Monday, December 14, 2015

Listening to Prestige Part 158: Phil Woods

I hope the two John Williamses who were playing piano in New York in the mid-50s at least had different answering services. Otherwise who knows what confusion might have ensued? Suppose Phil Woods had called for the guy who'd played dates with Stan Getz, Al Cohn and Zoot Sims, and would later play with Cannonball Adderley, and by mistake he'd been connected to the other John Williams, the Juilliard student who was also playing a lot of club dates around town, and doing a lot of studio work, much of it with a rising young composer. What if Woods had gotten the wrong John Williams for this gig, and the wrong John Williams had done so well on the session that he never would have made it out to LA with his his composer friend Henry Mancini, and never would have become a composer himself? No Jaws, no Star Wars?

But Woods did get the John Williams he was looking for, along with Teddy Kotick and Nick Stabulas, for a heck of an album.

"Be My Love" is best known as the signature song for pop-operatic tenor Mario Lanza, and it seems an unlikely vehicle for a jazz quartet. But actually, it's proven to be a surprisingly versatile warhorse. Composed by Hungarian emigre Nicholas Brodszky, it's gotten the full-out dramatic treatment from Placido Domingo and Jose Carreras,and by Lanza fan Jackie Wilson, singing in the operatic style for which he was trained--and by Sammy Davis, Jr., doing an uncanny impression of Lanza (and of Louis Armstrong on the same tune--file under "Only Sammy").

But it's been taken up by a surprising number of jazzers--Keith Jarrett, Earl Klugh, Kenny Drew and Howard McGhee, Hubert Laws and Nancy Wilson. Stranger still a rock version by NRBQ, a country rock version by Rick Nelson, and a Ray Charles version by Ray Charles. Mario Lanza might be spinning  in his grave, except that he grew to hate the song, and his spirit is probably just as glad to see it separated from him. 

Phil Woods does a terrific version of it, taking it at a tempo that would have surprised Lanza, with some fine solo work by the right John Williams, and beautifully balanced drum accents by Nick Stabulas, who provides them at just the right spots throughout the album.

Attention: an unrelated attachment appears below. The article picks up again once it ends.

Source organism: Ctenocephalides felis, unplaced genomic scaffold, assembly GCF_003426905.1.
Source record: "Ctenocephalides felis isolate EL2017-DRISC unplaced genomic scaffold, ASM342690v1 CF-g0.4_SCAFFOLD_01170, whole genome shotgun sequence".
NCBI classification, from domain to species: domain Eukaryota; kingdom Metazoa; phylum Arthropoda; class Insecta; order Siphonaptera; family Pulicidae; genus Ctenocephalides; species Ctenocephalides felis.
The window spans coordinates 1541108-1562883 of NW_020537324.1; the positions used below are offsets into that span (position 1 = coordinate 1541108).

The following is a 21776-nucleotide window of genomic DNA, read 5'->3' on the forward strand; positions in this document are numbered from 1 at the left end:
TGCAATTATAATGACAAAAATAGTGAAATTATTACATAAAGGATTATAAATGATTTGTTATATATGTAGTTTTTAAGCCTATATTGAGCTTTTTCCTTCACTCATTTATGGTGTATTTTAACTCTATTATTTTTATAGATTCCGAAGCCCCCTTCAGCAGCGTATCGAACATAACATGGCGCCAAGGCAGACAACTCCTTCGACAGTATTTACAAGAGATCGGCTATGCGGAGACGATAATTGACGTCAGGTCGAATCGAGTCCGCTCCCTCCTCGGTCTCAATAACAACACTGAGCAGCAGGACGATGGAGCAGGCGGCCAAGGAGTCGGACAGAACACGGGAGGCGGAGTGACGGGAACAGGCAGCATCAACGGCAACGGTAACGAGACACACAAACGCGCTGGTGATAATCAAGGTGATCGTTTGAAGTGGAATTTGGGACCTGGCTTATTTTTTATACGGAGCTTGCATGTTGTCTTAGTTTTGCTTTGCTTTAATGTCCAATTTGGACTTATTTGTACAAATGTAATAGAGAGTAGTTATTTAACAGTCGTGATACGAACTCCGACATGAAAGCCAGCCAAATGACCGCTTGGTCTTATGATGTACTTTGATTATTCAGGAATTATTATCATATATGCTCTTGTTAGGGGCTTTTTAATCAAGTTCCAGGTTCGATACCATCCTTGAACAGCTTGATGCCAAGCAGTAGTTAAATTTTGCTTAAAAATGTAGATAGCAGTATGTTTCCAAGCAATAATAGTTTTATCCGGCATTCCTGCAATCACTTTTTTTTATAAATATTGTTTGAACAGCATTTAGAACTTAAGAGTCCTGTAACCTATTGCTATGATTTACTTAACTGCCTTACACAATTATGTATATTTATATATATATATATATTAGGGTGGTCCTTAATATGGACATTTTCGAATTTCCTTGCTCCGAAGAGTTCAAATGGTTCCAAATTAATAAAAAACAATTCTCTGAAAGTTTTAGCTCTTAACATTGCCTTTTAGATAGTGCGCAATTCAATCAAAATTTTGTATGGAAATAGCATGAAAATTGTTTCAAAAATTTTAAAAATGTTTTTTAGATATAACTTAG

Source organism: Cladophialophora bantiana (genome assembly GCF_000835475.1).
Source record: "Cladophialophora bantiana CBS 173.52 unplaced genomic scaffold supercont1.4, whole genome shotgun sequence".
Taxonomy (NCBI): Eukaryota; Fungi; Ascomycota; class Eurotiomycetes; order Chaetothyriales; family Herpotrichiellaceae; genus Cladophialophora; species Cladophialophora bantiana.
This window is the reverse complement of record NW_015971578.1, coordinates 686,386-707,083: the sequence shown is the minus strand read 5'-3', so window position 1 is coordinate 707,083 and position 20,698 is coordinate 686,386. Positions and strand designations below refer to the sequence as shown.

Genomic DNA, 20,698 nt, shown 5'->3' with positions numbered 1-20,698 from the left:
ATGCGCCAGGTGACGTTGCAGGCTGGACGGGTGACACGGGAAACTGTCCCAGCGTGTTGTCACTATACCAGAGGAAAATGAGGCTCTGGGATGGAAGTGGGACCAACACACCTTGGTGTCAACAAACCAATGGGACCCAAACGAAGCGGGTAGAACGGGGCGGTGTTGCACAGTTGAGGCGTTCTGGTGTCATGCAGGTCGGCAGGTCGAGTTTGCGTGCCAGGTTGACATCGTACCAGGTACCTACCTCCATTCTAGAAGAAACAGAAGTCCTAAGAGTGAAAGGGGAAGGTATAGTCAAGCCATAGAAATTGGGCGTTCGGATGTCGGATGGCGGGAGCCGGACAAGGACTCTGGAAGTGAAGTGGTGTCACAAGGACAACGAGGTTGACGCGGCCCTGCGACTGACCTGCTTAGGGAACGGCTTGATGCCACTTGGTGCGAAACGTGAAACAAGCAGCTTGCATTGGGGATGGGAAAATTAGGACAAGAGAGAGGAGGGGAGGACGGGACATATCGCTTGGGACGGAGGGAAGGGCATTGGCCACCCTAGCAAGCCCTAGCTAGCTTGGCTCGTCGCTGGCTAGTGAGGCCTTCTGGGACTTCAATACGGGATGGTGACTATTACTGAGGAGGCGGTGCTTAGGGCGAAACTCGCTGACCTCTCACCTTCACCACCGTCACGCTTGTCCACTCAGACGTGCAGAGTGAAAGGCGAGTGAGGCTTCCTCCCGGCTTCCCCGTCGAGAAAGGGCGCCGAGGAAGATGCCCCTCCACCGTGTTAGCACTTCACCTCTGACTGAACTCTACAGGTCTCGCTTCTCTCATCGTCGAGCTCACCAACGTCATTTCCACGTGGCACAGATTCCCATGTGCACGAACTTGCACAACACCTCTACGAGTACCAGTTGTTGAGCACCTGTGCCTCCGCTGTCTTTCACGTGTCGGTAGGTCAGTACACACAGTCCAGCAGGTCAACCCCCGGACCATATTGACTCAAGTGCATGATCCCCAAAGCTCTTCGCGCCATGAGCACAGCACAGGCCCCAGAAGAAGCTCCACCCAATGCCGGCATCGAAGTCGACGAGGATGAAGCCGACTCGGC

We know that the classic composers who created the Great American Songbook drew much of their inspiration from jazz, and the modern jazz musicians mined the Great American Songbook for melodies. But it's interesting to me how often they went outside the Great American Fakebook of those jazz-influenced composers. Back to an earlier time, taking melodies from the operetta composers like Victor Herbert and Rudolf Friml. To European folk melodies like "Dear Old Stockholm" (and we know how much of an influence Debussy was on Charlie Parker and others). And to composers like Brodszky, who were also working out of a strictly European tradition.

The white male pop singers of this era fell broadly into two categories: the jazz-influenced singers like Sinatra, who came from the influence of Bing Crosby, who was the first white singer to understand Louis Armstrong. And the guys who were pretty much untouched by Armstrong, like Vic Damone and Jerry Vale, who came out of the tradition of bel canto, which was the pop side of operatic voices like Lanza and Ezio Pinza. And of course, the original great pop idol in American music was a pure opera singer: Enrico Caruso.

And you might not think that this would be a direction toward which jazz musicians would lean, but they were amazing. They had ears that were active and questing. Louis Armstrong loved Guy Lombardo. David "Fathead" Newman loved Michael Bolton. You don't get it? You're probably wrong, and they're probably right.

"Slow Boat to China" is a Frank Loesser tune, and Loesser is certainly a master in the tradition that flows from Gershwin. It's an irresistibly catchy melody, which also appealed to Charlie Parker and Miles Davis, to the MJQ and Sonny Rollins, to Stan Getz, to Diz and Bird. To the masters, and Phil Woods is one of those masters. And catchy as the melody is, it could resolve itself in sort of a cliched way, unless you're one of those masters, and are never going to settle for the obvious.

"Woodlore" and "Strollin' with Pam" are two strong Woods originals. Teddy Kotick is a veteran of the early days of bebop recording, where bassists didn't solo. Well, they mostly couldn't, being set too far back from a single mike, but they didn't. Kotick takes a solo on "Strollin' with Pam," and shows that he can.

We lost Phil just a couple of months ago, and what a loss for jazz.

This was only released as a 12" LP (and years later on Original Jazz Classics). And the whole session was on that LP. This is a new trend -- one session, one album. So the four-song session is on its way out.

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